Google responds after the European Union calls for more responsible AI

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Posted on: June 2, 2020 6:44 pm EDT

Artificial intelligence innovation is becoming more regulated around the world

The European Commission recently released a white paper on the topic of artificial intelligence (AI) and ethical AI that included a few guidelines on how to regulate and accelerate these practices. Back in February, the Commission launched a public consultation regarding AI and asked both stakeholders and citizens to provide their feedback by June 14. Google issued a response last Friday, stating that it will support the commission to help businesses develop AI skills they need to thrive amid an economy that is transitioning to be digital.

“Next month, we’ll contribute to those efforts by extending our machine learning check-up tool to 11 European countries to help small businesses implement AI and grow their businesses,” said the tech giant in a statement. Google’s machine learning hubs in Zurich, Amsterdam, Berlin, Paris and London have current partnerships with several European universities. Many of them are already making significant contributions to European businesses. “We also support the Commission’s goal of building a framework for AI innovation that will create trust and guide ethical development and use of this widely applicable technology. We appreciate the Commission’s proportionate, risk-based approach,” said Kent Walker SVP, Global Affairs at Google.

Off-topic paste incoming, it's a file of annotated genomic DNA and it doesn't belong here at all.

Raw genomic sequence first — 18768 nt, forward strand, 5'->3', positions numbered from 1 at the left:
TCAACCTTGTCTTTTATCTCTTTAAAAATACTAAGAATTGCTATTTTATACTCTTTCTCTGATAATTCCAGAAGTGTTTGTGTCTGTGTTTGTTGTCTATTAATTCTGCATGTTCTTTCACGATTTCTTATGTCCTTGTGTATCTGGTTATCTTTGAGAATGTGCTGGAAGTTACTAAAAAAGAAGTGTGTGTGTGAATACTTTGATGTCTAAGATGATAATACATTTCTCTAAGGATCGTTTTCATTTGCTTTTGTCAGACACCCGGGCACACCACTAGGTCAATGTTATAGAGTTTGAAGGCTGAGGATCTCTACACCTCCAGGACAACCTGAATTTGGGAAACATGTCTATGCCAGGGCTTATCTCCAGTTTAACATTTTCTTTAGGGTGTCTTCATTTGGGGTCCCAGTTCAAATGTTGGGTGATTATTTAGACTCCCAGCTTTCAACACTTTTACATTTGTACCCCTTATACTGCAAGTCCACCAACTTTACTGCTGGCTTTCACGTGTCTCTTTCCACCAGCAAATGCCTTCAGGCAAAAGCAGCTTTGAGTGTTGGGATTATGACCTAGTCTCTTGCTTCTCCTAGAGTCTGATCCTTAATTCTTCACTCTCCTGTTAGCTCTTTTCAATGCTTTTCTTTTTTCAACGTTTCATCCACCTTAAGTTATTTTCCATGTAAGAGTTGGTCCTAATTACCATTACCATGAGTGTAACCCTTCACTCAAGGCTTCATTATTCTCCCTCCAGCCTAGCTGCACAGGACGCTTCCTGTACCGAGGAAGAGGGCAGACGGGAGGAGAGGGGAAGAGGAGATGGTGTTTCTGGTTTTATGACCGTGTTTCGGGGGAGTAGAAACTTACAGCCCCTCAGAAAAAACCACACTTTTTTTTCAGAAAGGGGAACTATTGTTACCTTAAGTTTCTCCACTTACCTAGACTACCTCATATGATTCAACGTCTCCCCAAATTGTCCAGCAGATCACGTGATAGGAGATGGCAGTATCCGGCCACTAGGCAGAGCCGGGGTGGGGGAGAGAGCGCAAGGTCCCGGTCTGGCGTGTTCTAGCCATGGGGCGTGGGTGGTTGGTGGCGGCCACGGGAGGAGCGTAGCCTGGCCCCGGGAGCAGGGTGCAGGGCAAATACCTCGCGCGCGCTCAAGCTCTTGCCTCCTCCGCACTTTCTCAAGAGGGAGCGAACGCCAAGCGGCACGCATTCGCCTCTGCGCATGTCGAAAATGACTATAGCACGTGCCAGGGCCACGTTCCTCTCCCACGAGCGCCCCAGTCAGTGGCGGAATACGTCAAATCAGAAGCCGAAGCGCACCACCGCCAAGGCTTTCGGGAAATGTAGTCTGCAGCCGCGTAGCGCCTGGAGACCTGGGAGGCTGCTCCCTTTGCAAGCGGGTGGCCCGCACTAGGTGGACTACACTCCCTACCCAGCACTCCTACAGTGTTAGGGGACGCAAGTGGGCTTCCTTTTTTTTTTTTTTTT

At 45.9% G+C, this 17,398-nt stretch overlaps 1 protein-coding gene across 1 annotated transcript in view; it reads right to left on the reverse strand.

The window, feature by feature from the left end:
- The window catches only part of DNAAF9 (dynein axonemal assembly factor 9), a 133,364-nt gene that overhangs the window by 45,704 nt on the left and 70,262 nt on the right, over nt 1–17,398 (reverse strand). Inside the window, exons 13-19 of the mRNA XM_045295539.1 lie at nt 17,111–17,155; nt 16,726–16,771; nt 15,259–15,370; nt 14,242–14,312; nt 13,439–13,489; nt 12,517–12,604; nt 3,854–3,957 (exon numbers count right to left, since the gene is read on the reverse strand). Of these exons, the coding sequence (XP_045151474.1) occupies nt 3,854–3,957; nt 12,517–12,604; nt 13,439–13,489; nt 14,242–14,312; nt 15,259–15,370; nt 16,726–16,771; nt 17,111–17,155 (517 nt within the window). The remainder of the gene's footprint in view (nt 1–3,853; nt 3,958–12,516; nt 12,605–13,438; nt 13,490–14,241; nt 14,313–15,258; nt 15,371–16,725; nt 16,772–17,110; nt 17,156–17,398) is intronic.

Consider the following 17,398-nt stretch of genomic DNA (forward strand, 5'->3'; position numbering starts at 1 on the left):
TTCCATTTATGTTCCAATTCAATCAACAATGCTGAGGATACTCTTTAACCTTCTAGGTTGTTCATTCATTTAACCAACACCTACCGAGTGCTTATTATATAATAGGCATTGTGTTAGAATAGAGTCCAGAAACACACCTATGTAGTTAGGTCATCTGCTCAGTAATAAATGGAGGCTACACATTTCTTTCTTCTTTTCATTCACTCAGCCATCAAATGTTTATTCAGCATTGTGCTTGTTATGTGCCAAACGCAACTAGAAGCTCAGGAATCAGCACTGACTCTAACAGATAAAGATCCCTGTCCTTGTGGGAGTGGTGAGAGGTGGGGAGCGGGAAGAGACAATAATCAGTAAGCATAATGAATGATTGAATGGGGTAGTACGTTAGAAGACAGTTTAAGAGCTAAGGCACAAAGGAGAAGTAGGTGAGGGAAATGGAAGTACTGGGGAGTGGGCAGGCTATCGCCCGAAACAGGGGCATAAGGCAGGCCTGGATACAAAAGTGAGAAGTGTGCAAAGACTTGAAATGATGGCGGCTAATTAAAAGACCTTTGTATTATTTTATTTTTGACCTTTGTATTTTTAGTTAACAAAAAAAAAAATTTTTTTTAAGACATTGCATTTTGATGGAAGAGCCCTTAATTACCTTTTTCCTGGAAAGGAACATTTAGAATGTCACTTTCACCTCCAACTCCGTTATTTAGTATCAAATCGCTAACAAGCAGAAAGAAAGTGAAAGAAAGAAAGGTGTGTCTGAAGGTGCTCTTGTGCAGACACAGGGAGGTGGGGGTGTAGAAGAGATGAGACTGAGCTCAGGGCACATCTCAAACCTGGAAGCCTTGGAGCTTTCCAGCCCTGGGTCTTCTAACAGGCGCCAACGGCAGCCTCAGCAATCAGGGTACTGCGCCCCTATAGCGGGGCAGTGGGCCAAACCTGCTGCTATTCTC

The document, “White Paper on Artificial Intelligence – A European Approach,” intends to promote a new European ecosystem of excellence and trust in AI. Google added that AI has the broadest range of applications for the future and some of them involve significant benefits and risks. “We think any future regulation would benefit from a more carefully nuanced definition of ‘high-risk’ applications of AI. We agree that some uses warrant extra scrutiny and safeguards to address genuine and complex challenges around safety, fairness, explainability, accountability, and human interactions,” the company explained.